Country markets for corn reportedly traded steady-firm Wednesday morning, which probably supported nearby CBOT futures. Meanwhile, talk that the much is getting done during the current Midwest planting window seemed to undercut deferred futures. Bulls also seemed unwilling to push the commodity markets higher in the face of continued U.S. dollar strength. July corn slipped 1.75 cents to $6.5075/bushel Wednesday afternoon, while December fell 6.0 cents to $5.3175.
Soybean prices at various country markets were called merely steady this morning, but the underlying tightness of domestic supplies seemed to limit losses in nearby CBOT futures. Having the April NOPA crush numbers prove rather slow may also have supported old crop prices. Meanwhile, accelerating Corn Belt plantings probably tended to undercut new crop futures. Bears could also point to sizeable overnight losses in the Asian palm oil markets, which in turn weighed upon soybean oil values. July soybean futures slipped 2.0 cents to $14.1275/bushel at their Wednesday close, while July soyoil dropped 0.41 cents to 49.35 cents/pound, and July soybean meal lost $1.3 to $410.5/ton.
The wheat markets came under renewed downward pressure Wednesday, with U.S. dollar strength very likely playing a role in the slide. Traders were also quick to blame improved weather over the central U.S., technical factors and relatively liquid supplies for the sizeable losses. July CBOT wheat futures closed 17.0 cents to $6.9375/bushel Wednesday afternoon, while July KCBT wheat tumbled 15.0 cents to $7.5175, and July MGE futures lost 6.75 cents to $8.0375.
Choice beef cutout jumped to a fresh record around midday Wednesday. And while that will very likely persuade producers to hold out for higher cash cattle prices later this week, it seemingly convinced Chicago cattle traders that soaring retail prices will curtail consumer demand by late spring. Thus, cattle futures suffered surprising losses later in the day. June cattle fell 0.77 cents to 120.00 cents/pound at its Wednesday afternoon settlement, while December plunged 0.90 cents to 124.47. Meanwhile, August feeder cattle futures dove 1.12 cents to 145.30 cents/pound, while November sank 1.22 cents to 150.52.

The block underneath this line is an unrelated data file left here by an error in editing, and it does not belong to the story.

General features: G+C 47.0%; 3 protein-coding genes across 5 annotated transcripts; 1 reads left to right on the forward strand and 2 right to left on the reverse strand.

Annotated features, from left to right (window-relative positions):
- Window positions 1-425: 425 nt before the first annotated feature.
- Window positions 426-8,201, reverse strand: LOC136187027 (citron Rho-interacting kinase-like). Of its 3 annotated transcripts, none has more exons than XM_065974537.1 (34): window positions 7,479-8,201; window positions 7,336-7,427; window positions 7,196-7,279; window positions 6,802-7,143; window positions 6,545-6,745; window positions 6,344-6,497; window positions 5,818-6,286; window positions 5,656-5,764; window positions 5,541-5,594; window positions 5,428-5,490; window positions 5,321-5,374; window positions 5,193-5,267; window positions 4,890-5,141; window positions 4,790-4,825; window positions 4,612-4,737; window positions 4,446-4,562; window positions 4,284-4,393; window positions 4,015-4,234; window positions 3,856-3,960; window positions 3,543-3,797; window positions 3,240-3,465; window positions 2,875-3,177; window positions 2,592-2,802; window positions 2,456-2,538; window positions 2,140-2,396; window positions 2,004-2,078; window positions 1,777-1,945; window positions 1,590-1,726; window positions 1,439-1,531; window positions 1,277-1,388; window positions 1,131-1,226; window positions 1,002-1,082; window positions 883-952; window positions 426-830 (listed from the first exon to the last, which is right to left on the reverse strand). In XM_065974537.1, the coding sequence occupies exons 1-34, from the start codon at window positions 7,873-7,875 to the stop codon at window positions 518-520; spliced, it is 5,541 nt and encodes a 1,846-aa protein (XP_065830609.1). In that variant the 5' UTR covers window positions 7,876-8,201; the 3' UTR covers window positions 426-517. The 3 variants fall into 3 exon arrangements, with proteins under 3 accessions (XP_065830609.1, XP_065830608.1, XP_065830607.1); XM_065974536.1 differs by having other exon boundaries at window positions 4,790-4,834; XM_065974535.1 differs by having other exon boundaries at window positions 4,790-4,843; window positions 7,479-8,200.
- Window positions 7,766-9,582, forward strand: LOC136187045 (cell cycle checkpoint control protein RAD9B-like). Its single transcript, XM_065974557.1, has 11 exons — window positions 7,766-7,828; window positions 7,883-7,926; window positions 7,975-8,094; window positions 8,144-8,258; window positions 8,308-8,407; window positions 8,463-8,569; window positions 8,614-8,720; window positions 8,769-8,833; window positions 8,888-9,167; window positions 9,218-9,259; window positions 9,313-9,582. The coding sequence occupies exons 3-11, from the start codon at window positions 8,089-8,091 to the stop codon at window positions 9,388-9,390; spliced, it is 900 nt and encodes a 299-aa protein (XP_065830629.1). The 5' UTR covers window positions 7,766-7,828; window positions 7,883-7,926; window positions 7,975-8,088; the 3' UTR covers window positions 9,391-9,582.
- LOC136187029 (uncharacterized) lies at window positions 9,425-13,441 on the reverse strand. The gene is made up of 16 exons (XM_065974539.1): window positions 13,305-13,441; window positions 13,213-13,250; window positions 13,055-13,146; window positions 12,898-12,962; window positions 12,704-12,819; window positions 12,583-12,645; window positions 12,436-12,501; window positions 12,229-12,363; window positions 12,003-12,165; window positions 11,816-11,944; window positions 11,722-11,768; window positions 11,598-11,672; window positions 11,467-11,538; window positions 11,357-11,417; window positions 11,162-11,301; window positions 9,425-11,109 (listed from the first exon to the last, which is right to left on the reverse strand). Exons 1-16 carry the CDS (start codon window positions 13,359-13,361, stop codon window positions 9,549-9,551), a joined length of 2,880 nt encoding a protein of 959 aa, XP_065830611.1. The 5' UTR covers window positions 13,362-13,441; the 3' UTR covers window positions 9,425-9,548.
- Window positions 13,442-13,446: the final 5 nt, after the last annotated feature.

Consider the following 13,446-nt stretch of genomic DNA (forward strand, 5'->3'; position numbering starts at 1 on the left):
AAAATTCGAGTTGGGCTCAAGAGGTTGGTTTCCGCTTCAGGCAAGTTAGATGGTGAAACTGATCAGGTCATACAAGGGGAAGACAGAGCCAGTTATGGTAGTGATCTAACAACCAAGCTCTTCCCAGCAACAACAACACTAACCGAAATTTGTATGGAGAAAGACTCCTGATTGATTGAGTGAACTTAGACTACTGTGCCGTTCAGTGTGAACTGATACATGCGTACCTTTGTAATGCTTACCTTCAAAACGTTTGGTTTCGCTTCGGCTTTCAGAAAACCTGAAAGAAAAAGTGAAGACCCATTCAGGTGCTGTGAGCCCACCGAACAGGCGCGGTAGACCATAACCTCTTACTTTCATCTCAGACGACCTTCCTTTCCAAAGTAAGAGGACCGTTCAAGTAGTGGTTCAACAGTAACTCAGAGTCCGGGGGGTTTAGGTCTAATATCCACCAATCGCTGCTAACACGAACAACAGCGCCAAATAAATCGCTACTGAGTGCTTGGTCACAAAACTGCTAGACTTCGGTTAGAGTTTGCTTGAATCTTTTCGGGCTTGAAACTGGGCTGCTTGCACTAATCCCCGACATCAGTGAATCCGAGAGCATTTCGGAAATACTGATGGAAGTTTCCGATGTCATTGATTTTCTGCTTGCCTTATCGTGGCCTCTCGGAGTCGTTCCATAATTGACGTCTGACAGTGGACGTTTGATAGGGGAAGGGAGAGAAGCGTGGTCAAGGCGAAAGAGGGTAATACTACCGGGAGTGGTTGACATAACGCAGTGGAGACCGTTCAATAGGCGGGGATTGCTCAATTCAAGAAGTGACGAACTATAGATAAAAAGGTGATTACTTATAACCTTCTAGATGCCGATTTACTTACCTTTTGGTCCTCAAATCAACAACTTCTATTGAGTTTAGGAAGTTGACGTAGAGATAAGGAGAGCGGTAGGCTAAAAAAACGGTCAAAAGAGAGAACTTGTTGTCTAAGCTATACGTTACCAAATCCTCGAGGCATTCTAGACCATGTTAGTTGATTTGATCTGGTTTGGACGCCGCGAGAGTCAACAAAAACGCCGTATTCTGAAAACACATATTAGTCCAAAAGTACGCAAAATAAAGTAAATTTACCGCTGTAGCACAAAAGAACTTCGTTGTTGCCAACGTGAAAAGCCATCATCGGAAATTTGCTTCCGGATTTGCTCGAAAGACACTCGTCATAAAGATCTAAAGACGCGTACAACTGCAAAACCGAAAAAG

Early reports of cash market firmness probably supported CME lean hog futures Wednesday morning. Another strong wholesale showing on the midday report also favored bulls. However, the afternoon cattle reversal apparently spilled over into the swine pit, with hog futures give back significant portion of their big Tuesday advance. Traders may also be expecting seasonal weakness through late May. June hog futures slid 0.67 cents to 91.92 cents/pound late Wednesday afternoon, while December futures lost 0.80 cents to 77.10.
Cotton futures seemed to suffer from downward pressure being exerted by the U.S. dollar advance Wednesday. The fact that the July ICE contract again failed at chart resistance associated with its 40-day moving average may also have exaggerated selling. However, the equity markets resumed their push to successive record highs by late morning, thereby mitigating early losses. That implies future economic strength, improved apparel demand and, ultimately, firmer cotton prices. July cotton slid 0.47 cents to 86.45 cents/pound around midsession Wednesday, while December declined 0.67 cents to 85.49.